ROME – Italian archaeologists have unearthed fossil remains of nine Neanderthals in a cave near Rome, revealing how the Italian peninsula became populated and under what environmental conditions.
The Italian Ministry of Culture announced the discovery on Saturday, confirming that the Quaternary Cave in San Felice Circio is “one of the most important places in the history of Neanderthals in the world”. The skull was discovered in 1939 by a Neanderthal in a cave.
Fossil bones include skulls, skulls, two teeth and other bone fragments. The oldest remains are believed to be 100,000 to 90,000 years old, while the other eight Neanderthals are believed to have been 50,000-68,000 years old, according to a statement from the Ministry of Culture.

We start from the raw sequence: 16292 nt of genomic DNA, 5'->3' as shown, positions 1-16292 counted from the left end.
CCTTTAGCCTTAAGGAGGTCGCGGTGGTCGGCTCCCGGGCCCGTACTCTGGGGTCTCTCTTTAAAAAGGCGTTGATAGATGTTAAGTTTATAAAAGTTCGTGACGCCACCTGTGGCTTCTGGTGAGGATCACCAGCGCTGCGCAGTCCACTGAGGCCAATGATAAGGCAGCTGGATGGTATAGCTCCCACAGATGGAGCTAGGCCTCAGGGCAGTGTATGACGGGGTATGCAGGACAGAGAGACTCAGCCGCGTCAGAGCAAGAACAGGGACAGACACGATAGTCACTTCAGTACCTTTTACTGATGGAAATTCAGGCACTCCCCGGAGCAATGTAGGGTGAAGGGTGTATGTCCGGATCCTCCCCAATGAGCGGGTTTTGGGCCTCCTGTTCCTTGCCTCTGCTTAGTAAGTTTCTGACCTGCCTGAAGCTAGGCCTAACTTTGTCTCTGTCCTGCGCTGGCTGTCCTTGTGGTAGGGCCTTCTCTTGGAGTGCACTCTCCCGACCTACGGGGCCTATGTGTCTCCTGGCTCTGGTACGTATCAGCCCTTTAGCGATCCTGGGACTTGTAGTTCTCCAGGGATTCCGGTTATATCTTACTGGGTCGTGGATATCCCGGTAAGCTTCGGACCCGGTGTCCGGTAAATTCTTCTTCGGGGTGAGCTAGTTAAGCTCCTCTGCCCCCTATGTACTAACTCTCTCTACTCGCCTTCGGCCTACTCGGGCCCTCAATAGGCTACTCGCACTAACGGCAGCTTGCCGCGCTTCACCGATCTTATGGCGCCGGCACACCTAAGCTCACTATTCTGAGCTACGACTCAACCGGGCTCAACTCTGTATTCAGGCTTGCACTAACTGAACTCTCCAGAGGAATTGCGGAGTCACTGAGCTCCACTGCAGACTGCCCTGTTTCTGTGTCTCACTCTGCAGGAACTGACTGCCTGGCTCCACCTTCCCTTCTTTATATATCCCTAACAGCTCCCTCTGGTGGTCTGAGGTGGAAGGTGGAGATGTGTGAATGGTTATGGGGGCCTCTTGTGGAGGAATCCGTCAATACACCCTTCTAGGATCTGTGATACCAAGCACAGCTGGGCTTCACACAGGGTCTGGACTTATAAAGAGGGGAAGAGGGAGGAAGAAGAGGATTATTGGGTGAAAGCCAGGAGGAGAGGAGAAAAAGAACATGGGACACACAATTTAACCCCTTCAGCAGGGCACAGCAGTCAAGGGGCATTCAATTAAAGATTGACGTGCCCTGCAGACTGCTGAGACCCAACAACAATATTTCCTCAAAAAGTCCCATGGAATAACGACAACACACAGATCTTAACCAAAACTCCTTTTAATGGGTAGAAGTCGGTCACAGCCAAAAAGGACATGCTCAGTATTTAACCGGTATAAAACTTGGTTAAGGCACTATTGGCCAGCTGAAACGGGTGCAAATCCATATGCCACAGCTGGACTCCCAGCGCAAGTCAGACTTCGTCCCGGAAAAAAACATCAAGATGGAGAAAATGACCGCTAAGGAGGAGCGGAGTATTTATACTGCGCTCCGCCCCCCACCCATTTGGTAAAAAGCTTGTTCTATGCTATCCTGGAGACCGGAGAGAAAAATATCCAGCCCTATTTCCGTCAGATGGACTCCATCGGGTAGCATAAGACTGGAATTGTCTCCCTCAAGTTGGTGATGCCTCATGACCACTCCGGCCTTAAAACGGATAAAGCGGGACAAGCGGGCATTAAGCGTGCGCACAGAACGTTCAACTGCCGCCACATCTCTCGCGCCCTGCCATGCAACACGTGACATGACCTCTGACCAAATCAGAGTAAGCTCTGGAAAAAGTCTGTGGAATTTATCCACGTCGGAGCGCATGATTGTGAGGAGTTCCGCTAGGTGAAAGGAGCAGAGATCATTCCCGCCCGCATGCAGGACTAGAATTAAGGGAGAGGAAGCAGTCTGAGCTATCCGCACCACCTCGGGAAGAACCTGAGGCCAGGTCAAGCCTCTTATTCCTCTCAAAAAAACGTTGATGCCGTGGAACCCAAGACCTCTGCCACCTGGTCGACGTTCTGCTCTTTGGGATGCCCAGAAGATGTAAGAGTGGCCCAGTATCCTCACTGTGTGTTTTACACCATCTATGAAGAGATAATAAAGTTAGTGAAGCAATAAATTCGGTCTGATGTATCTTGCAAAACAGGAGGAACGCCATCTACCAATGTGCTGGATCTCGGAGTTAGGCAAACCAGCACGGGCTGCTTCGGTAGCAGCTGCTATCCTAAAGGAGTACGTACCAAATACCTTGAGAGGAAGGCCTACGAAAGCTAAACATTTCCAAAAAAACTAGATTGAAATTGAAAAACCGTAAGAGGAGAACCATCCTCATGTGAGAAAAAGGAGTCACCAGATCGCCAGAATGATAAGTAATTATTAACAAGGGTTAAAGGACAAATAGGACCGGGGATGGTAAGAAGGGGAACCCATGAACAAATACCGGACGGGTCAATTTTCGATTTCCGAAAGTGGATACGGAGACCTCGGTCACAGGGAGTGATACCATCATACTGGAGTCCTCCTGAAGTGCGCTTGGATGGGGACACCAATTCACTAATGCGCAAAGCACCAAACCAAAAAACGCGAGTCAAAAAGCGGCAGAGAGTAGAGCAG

The excavation included part of the cave, which began in 2019, including the lake first mentioned by anthropologist Alberto Carlo Blanc, who was credited with the discovery of the skull by Neanderthal in 1939.
Culture Minister Tario Francescini called the discovery “the world’s most extraordinary invention.”
Anthropologist Moro Roubini says numerous survivors suggest a substantial population of Neanderthals, “the first human community we could speak of.”
Archaeologists say the cave was fully preserved 50,000 years ago. Remains of fossil animals found in the cave – such as elephant, rhinoceros and giant deer – shed light on the region’s flora and fauna and its climatic history.